Fascinating facts: The inspiring world of Panasonic
From hardware to software, to services to capabilities, to innovation to sustainability… Some inspiring facts about the world of Panasonic.
Founded in Japan in 1918 by Konosuke Matsushita - thanks to the invention of an improved attachment plug and double cluster socket - Panasonic has constantly developed new technologies and continued to grow its business. Today, it is well known for its technologies and products, which are used by more than 1 billion customers worldwide each day. However, …Did you know?
Panasonic offers a wide range of interesting products in Asia. In addition to devices for smart homes, Panasonic also builds houses there. The so-called "Japan Quality" houses offer a solution for the ASEAN region to ensure tight fitting roofs and walls that prevent air pollution inside the building caused by impurities and fumes from outside. To achieve this, high-performance filters, and a newly developed version of the W-PC method for building houses are used. For interior design and comfort, Panasonic offers, for example, a shoe cabinet that has been adapted to the tight spaces in Japanese buildings using a special rotating technique.
More than consumer products
Panasonic is widely known for its consumer products such as digital cameras, televisions, kitchen, and lifestyle appliances and many more. If you look closely, I’m sure that you would find a Panasonic product around, too. However, … Did you know?
Surprisingly, only a minority of Panasonic’s global turnover is from consumer products. The main turnover comes from the widespread B2B sector. For more than 100 years, Panasonic has helped connect the world. We do this by building and optimizing our own manufacturing operations as well as supply chains and apply this know-how and technologies to create efficient new automated processes. At Panasonic Connect, we change work by optimizing processes and streamlining communication. We advance society by supporting essential services that keep global communities safe and healthy. And by providing creative solutions that power the future, we help our customers and partners connect to tomorrow.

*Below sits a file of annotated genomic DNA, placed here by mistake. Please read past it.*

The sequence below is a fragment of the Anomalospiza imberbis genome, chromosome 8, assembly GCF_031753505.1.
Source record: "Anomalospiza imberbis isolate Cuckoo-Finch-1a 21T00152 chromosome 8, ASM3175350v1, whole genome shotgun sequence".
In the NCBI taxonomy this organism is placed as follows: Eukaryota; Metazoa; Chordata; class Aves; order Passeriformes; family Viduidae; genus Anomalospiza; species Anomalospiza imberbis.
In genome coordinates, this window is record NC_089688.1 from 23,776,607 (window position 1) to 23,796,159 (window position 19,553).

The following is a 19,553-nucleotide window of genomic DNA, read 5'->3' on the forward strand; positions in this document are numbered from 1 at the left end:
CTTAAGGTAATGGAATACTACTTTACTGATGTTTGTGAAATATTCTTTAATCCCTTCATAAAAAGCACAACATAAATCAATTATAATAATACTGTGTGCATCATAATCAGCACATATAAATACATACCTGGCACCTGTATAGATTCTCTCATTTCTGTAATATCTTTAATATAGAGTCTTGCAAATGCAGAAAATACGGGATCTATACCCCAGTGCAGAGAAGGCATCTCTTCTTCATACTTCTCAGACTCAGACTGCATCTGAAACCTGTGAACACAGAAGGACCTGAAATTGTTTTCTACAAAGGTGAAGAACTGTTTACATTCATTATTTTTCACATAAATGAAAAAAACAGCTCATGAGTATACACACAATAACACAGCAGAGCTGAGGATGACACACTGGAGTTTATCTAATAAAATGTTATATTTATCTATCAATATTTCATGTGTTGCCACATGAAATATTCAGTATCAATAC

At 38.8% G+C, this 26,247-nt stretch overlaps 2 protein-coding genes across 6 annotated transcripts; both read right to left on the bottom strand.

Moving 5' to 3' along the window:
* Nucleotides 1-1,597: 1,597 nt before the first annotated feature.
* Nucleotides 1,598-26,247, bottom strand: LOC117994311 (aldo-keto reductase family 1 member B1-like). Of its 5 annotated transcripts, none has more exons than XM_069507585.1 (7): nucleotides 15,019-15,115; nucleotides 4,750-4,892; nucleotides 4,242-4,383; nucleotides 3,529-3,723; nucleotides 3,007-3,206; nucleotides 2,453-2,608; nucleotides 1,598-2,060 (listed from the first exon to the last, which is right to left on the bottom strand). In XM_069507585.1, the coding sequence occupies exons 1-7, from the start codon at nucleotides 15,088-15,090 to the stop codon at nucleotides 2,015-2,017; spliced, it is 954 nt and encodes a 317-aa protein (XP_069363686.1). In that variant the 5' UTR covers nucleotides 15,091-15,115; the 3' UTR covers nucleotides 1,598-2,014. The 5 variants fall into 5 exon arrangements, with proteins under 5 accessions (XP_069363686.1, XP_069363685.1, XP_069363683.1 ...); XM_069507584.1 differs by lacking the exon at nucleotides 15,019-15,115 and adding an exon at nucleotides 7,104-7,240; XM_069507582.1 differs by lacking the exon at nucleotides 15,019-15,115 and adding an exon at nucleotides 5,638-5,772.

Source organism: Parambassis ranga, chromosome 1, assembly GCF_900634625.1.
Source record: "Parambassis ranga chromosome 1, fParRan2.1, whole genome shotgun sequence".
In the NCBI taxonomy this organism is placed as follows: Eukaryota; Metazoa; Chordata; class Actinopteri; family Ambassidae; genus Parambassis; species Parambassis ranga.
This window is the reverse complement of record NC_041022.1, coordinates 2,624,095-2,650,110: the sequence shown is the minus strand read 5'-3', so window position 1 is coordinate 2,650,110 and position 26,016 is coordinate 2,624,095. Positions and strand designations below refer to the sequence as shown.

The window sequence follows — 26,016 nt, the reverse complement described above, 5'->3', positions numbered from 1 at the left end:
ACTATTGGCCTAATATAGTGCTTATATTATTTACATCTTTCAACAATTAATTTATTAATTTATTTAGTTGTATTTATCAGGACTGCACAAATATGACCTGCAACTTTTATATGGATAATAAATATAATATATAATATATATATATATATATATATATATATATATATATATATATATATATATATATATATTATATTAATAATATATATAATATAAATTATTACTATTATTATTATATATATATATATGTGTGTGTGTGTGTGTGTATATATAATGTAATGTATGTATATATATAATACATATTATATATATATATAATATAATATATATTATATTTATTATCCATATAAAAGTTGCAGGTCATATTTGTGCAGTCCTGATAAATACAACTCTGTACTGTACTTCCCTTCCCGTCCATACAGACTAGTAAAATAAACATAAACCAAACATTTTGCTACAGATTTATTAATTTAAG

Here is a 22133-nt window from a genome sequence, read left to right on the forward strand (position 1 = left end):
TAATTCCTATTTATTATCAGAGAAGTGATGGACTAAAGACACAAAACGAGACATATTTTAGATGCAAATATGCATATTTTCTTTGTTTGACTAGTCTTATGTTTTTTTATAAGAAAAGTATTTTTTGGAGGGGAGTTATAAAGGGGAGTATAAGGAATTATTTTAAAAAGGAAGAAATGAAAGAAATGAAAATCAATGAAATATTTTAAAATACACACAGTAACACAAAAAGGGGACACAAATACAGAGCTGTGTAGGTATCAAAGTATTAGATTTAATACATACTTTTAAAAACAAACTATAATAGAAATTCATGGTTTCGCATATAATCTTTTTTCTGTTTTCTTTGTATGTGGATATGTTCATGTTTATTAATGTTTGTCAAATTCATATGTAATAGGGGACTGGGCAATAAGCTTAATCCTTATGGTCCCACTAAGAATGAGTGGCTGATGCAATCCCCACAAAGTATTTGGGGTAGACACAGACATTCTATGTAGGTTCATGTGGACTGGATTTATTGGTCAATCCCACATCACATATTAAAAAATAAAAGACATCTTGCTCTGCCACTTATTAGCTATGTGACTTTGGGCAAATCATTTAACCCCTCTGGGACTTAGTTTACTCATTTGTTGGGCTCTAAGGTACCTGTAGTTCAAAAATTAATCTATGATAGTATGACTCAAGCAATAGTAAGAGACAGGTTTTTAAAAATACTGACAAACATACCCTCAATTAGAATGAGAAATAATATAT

20,000 hour placement heads
In the development of Smart Factories, we provide not only the production equipment and software, but we can connect the whole factory to maximize output while optimizing resources across the shopfloor. Our goal is to help customers reduce production costs by increasing effectiveness. However, … Did you know?
The placement heads of Panasonic’s pick and place machines can operate 20,000 hours without external maintenance. Panasonic’s placement machines excel in low-maintenance, robust and reliable design, and have a high degree of flexibility in manufacturing to enable a wide range of applications which the European market requires. The configurations allow a high degree of flexibility. They can support ranges from lot size 1 to high placement capacities. Placement heads on the modular platform NPM hold up to 4, or 3 components on multifunctional heads, and 16 components on the high-speed heads. Reliable solutions for all capacities and speeds are provided with 1 to 4 gantries per machine, where up to 184,800 components/hour can be achieved by one single machine, such as on the NPM-DX.
As a cost-efficient, gradationally scalable and high-mix SMT solution, AM100 meets the high standards of reliability, capacity, and flexibility. The single-head modular placement machine can place up to 35,800 components/hour and an impressive component array including 0402mm to 120 x 90 mm or 150 x 25 with an optional 28mm component height.
Panasonic’s placement systems can accommodate up to 160 feeders depending on machine type, production order and the tape widths used.
Sustainability in smart factories
Panasonic has committed to the ambitious goal of reducing the CO2 emissions of all our operating companies to Net Zero by 2030. We have already made progress towards this important goal with the establishment of five Net Zero CO2 factories operating in China, Japan, Brazil and Costa Rica. This has been achieved through a mixture of energy-saving measures, production and procurement of renewable energy and carbon credits. However, … Did you know?